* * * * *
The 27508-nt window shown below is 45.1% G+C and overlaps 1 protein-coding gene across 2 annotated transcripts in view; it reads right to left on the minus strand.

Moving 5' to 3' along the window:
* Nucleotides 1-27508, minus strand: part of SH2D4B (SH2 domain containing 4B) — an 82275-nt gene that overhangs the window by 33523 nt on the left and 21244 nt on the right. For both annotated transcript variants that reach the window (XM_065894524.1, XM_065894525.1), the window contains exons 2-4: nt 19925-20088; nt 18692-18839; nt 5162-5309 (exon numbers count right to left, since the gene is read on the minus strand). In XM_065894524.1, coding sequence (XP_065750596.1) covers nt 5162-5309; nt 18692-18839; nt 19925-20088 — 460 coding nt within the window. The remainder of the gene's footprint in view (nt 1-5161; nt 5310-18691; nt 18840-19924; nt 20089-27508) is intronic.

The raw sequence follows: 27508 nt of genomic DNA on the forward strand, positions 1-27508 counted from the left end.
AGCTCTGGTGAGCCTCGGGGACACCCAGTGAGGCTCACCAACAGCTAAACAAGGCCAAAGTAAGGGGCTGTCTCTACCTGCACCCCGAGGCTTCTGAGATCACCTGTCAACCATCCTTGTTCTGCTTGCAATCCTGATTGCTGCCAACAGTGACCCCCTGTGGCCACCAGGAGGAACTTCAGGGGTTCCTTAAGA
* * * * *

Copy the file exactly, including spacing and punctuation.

The 27508-nt window shown below is 45.1% G+C and overlaps 1 protein-coding gene across 2 annotated transcripts in view; it reads right to left on the minus strand.

Moving 5' to 3' along the window:
* Nucleotides 1-27508, minus strand: part of SH2D4B (SH2 domain containing 4B) — an 82275-nt gene that overhangs the window by 33523 nt on the left and 21244 nt on the right. For both annotated transcript variants that reach the window (XM_065894524.1, XM_065894525.1), the window contains exons 2-4: nt 19925-20088; nt 18692-18839; nt 5162-5309 (exon numbers count right to left, since the gene is read on the minus strand). In XM_065894524.1, coding sequence (XP_065750596.1) covers nt 5162-5309; nt 18692-18839; nt 19925-20088 — 460 coding nt within the window. The remainder of the gene's footprint in view (nt 1-5161; nt 5310-18691; nt 18840-19924; nt 20089-27508) is intronic.

The raw sequence follows: 27508 nt of genomic DNA on the forward strand, positions 1-27508 counted from the left end.
AGCTCTGGTGAGCCTCGGGGACACCCAGTGAGGCTCACCAACAGCTAAACAAGGCCAAAGTAAGGGGCTGTCTCTACCTGCACCCCGAGGCTTCTGAGATCACCTGTCAACCATCCTTGTTCTGCTTGCAATCCTGATTGCTGCCAACAGTGACCCCCTGTGGCCACCAGGAGGAACTTCAGGGGTTCCTTAAGA